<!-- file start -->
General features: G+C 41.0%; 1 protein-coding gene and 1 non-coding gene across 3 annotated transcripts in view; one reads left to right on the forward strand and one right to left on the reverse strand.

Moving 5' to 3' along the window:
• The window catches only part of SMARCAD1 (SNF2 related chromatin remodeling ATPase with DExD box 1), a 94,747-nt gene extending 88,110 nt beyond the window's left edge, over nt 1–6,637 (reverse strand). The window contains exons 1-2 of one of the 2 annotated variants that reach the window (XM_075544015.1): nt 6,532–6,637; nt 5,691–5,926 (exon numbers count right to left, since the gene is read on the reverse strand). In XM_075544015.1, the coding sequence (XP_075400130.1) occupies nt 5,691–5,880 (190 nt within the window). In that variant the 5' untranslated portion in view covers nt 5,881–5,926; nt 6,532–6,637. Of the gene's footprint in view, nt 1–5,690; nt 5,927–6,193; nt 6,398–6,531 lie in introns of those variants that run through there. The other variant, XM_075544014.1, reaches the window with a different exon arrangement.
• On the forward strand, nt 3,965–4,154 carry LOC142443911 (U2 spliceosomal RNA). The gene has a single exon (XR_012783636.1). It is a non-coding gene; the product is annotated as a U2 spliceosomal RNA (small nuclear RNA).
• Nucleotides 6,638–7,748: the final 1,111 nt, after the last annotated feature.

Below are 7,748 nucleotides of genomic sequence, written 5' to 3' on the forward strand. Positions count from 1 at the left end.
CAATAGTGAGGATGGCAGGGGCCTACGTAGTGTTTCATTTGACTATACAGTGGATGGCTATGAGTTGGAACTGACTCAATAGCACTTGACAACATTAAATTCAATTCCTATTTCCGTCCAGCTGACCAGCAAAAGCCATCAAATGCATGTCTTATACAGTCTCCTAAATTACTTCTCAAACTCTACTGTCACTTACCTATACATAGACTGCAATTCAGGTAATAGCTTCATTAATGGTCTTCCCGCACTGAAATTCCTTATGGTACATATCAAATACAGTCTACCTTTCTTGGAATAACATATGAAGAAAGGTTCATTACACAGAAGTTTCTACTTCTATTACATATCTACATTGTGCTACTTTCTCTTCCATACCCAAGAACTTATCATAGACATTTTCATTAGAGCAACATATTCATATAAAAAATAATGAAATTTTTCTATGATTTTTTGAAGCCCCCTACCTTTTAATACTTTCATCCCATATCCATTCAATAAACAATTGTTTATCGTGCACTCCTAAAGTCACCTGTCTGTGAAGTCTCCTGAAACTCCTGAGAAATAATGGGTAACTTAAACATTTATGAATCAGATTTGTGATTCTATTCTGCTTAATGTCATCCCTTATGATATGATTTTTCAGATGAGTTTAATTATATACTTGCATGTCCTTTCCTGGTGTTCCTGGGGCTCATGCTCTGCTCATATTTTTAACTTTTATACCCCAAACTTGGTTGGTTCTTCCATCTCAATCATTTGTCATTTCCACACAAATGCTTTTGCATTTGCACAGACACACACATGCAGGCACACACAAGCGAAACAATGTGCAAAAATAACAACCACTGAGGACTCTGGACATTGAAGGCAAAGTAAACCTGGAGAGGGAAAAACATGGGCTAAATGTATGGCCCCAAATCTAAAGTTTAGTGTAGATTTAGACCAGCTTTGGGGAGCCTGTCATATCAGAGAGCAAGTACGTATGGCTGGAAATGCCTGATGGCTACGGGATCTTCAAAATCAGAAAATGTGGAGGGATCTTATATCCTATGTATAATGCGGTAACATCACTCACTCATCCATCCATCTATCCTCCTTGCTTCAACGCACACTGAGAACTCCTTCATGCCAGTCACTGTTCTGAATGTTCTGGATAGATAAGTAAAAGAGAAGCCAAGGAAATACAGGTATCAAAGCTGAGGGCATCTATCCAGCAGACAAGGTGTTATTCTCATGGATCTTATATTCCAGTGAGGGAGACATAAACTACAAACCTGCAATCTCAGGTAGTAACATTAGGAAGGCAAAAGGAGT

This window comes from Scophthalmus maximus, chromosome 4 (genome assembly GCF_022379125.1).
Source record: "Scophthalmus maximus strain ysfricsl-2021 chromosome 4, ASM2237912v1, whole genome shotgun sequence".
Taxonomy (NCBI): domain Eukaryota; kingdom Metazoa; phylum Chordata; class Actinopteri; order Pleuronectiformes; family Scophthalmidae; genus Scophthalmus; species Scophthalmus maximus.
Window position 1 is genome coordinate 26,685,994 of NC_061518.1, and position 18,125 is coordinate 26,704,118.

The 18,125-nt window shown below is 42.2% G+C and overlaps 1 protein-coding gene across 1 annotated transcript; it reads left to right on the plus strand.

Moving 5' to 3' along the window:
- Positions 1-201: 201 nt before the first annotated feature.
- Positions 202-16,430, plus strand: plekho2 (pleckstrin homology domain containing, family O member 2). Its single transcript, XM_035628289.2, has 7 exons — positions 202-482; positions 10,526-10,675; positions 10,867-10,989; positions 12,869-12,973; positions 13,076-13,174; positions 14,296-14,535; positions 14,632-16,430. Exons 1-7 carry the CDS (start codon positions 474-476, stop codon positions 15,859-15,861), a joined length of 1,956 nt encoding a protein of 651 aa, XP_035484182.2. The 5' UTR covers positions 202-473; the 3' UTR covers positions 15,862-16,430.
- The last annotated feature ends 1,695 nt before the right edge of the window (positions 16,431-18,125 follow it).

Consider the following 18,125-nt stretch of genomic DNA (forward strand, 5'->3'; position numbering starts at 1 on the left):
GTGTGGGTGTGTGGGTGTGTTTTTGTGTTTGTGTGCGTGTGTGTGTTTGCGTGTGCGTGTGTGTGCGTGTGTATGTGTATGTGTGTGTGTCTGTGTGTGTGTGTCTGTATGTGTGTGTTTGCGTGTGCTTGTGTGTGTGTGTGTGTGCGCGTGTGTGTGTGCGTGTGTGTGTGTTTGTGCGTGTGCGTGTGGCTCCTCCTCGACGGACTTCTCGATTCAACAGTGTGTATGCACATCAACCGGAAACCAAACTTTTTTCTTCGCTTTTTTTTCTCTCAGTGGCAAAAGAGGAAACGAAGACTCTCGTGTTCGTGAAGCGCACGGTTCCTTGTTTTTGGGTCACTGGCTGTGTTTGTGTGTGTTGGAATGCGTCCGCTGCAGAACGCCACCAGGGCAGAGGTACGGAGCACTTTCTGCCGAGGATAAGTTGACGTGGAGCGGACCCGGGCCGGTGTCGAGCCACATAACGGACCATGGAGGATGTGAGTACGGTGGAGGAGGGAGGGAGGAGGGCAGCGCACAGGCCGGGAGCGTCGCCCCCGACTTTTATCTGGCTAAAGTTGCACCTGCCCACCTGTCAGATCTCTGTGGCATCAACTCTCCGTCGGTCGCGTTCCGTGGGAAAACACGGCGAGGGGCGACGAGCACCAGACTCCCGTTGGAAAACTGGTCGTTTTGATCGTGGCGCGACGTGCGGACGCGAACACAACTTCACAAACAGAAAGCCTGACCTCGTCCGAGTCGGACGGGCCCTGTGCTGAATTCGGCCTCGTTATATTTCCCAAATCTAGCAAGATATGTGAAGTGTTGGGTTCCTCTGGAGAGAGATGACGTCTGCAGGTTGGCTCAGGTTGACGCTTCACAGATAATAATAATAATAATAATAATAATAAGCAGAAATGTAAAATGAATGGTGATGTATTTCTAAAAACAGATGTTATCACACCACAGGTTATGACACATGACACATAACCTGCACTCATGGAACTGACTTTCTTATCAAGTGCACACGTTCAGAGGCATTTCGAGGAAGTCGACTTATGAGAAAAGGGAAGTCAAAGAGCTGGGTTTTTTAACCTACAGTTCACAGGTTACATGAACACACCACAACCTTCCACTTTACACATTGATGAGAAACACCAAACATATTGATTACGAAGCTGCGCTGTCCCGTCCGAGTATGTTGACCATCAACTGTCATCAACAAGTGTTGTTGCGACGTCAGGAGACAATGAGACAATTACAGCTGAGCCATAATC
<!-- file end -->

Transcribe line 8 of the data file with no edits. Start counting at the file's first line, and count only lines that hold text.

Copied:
This window comes from Scophthalmus maximus, chromosome 4 (genome assembly GCF_022379125.1).